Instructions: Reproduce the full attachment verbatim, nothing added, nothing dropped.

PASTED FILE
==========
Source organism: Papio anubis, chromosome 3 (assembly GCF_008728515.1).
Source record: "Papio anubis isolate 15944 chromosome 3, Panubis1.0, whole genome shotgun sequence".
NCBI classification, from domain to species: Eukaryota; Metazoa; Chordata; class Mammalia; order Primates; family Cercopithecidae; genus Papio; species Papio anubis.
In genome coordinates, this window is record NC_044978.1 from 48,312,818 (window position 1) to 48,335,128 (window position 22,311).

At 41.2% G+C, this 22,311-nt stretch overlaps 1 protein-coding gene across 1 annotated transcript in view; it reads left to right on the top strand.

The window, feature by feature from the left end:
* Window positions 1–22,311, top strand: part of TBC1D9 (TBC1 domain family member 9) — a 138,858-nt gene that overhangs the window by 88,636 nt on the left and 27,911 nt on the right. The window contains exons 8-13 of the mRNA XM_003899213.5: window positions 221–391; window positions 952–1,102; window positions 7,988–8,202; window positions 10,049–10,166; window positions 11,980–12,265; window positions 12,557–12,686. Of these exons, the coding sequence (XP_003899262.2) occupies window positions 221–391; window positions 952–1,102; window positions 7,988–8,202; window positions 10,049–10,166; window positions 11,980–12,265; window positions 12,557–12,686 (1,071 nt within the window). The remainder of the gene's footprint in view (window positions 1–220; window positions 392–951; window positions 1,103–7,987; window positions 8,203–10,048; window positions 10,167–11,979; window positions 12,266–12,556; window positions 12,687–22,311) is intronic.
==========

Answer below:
Source organism: Papio anubis, chromosome 3 (assembly GCF_008728515.1).
Source record: "Papio anubis isolate 15944 chromosome 3, Panubis1.0, whole genome shotgun sequence".
NCBI classification, from domain to species: Eukaryota; Metazoa; Chordata; class Mammalia; order Primates; family Cercopithecidae; genus Papio; species Papio anubis.
In genome coordinates, this window is record NC_044978.1 from 48,312,818 (window position 1) to 48,335,128 (window position 22,311).

At 41.2% G+C, this 22,311-nt stretch overlaps 1 protein-coding gene across 1 annotated transcript in view; it reads left to right on the top strand.

The window, feature by feature from the left end:
* Window positions 1–22,311, top strand: part of TBC1D9 (TBC1 domain family member 9) — a 138,858-nt gene that overhangs the window by 88,636 nt on the left and 27,911 nt on the right. The window contains exons 8-13 of the mRNA XM_003899213.5: window positions 221–391; window positions 952–1,102; window positions 7,988–8,202; window positions 10,049–10,166; window positions 11,980–12,265; window positions 12,557–12,686. Of these exons, the coding sequence (XP_003899262.2) occupies window positions 221–391; window positions 952–1,102; window positions 7,988–8,202; window positions 10,049–10,166; window positions 11,980–12,265; window positions 12,557–12,686 (1,071 nt within the window). The remainder of the gene's footprint in view (window positions 1–220; window positions 392–951; window positions 1,103–7,987; window positions 8,203–10,048; window positions 10,167–11,979; window positions 12,266–12,556; window positions 12,687–22,311) is intronic.